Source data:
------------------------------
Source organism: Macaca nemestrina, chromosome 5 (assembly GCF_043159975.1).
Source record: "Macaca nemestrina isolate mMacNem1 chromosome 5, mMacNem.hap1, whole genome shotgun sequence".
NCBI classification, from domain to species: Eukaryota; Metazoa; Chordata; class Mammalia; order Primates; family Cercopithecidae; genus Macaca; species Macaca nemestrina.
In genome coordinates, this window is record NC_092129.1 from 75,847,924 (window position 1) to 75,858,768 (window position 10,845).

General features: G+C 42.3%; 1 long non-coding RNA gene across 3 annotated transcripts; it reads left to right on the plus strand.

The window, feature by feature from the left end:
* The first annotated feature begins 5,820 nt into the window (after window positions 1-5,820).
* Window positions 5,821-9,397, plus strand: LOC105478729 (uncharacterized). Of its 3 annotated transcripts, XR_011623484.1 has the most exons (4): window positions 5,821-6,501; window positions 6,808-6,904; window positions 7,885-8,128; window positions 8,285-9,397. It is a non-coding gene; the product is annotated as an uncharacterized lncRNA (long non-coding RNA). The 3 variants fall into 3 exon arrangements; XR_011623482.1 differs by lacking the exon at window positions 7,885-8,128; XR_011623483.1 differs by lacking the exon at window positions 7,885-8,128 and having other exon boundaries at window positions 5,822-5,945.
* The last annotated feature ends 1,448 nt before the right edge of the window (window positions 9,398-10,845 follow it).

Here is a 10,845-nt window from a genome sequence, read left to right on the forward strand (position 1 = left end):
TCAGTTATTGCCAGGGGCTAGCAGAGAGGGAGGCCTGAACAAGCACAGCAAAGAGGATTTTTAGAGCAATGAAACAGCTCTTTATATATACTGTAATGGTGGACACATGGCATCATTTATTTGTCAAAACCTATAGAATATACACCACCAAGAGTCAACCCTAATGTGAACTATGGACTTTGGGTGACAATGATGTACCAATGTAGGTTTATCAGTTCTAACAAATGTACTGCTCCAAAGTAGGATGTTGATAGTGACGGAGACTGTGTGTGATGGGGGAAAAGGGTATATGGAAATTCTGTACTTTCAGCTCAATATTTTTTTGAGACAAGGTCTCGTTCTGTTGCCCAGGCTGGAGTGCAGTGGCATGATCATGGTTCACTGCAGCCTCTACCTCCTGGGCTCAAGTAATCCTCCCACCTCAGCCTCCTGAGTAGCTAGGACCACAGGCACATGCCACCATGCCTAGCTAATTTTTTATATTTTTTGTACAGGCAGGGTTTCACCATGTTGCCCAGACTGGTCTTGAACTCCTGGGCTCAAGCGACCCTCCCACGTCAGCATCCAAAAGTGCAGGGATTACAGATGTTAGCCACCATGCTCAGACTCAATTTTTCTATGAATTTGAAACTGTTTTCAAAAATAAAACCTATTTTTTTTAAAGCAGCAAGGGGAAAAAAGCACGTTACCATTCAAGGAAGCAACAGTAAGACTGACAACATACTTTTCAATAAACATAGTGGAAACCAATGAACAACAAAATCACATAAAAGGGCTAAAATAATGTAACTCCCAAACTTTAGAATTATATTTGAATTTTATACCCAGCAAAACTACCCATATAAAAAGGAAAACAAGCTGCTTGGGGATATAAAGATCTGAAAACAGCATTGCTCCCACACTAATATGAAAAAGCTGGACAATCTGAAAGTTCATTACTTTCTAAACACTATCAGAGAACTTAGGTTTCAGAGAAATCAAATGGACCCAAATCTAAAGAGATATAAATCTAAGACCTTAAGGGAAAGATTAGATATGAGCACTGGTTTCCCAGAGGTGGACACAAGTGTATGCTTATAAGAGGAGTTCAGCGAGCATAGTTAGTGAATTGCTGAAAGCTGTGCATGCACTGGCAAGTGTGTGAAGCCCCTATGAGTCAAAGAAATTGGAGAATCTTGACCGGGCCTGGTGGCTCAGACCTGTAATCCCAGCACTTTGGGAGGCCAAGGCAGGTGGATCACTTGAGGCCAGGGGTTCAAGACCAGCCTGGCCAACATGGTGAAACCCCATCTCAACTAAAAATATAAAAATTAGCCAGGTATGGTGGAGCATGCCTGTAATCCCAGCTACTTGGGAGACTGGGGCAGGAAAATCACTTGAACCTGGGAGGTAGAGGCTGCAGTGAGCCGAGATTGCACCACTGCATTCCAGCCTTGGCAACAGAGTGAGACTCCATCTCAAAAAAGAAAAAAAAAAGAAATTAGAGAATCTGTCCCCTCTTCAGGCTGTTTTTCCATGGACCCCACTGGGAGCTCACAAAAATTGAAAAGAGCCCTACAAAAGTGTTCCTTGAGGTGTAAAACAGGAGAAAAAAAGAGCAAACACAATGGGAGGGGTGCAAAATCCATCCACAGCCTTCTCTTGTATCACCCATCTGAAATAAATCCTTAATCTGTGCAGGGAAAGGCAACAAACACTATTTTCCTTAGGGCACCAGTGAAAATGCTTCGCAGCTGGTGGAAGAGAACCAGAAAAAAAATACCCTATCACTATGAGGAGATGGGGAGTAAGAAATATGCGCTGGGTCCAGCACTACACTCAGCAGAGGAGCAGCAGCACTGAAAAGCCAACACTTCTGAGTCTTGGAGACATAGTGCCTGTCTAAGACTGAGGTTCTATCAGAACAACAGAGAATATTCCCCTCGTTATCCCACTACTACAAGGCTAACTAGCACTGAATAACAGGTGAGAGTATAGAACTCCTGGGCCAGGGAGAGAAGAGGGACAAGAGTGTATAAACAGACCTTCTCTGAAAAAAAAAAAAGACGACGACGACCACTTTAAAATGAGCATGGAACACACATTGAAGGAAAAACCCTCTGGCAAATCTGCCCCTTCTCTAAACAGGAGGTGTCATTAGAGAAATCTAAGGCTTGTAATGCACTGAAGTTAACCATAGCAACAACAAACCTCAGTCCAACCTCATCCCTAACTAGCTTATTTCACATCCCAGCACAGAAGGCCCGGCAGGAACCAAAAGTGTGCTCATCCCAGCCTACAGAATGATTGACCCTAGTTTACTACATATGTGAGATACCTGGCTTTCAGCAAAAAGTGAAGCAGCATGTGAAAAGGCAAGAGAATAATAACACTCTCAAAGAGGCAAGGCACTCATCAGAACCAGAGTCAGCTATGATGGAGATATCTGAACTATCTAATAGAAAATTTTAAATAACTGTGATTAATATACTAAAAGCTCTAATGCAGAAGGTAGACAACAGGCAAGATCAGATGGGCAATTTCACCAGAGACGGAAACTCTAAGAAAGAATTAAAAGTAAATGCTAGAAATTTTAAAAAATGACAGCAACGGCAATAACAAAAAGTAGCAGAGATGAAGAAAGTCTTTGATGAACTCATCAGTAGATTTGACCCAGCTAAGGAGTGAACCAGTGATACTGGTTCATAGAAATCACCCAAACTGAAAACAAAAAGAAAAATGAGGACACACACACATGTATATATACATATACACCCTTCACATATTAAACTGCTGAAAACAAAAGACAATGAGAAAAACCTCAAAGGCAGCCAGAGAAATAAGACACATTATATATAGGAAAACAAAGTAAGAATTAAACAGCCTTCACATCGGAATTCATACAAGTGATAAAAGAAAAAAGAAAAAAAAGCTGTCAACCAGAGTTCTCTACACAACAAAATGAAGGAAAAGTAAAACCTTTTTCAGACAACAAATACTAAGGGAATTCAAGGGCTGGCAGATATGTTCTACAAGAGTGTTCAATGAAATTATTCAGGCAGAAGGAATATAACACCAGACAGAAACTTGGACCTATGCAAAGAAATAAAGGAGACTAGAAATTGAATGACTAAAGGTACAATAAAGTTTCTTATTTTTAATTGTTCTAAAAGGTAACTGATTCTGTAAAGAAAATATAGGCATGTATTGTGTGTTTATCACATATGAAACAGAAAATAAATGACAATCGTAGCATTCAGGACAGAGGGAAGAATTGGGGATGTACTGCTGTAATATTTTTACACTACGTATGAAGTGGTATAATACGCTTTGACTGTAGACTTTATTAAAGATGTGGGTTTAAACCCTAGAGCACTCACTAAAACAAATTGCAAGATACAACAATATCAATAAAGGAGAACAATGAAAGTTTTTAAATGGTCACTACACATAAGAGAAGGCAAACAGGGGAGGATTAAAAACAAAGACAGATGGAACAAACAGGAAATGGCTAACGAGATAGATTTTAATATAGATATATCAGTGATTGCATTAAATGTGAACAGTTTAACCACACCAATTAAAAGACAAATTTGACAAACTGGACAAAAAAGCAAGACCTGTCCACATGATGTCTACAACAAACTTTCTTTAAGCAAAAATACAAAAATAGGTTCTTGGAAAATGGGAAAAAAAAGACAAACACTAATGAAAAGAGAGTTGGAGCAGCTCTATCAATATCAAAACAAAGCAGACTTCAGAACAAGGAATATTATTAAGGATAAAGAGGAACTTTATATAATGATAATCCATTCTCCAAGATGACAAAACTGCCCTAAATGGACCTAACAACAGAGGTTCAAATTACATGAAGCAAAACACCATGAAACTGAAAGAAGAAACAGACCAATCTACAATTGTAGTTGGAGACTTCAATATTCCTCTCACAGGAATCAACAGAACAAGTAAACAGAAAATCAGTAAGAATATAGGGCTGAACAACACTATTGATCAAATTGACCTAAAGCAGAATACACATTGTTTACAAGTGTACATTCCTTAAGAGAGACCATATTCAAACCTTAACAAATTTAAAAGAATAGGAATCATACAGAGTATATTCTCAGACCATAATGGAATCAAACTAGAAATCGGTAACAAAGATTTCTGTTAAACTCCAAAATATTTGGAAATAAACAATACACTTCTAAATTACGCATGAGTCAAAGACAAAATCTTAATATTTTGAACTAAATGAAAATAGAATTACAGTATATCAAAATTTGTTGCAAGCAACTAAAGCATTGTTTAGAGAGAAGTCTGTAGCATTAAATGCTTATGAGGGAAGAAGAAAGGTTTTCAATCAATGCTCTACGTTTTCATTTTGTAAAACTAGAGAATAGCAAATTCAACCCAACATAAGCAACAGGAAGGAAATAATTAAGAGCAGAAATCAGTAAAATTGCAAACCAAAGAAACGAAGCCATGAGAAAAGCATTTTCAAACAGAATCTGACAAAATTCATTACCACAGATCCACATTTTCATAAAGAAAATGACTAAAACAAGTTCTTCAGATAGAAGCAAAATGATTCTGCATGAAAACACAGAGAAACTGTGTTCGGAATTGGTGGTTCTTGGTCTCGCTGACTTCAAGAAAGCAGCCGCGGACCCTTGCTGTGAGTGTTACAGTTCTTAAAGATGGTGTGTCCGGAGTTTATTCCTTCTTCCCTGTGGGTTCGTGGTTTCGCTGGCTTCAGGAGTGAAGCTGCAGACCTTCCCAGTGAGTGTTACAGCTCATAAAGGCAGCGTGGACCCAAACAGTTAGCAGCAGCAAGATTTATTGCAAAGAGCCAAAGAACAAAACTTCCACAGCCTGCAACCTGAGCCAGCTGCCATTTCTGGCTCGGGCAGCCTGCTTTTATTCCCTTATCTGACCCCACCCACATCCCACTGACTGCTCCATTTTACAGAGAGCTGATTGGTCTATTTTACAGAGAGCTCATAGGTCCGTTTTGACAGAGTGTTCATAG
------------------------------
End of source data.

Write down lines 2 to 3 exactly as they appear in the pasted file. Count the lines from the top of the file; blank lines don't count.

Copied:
Source record: "Macaca nemestrina isolate mMacNem1 chromosome 5, mMacNem.hap1, whole genome shotgun sequence".
NCBI classification, from domain to species: Eukaryota; Metazoa; Chordata; class Mammalia; order Primates; family Cercopithecidae; genus Macaca; species Macaca nemestrina.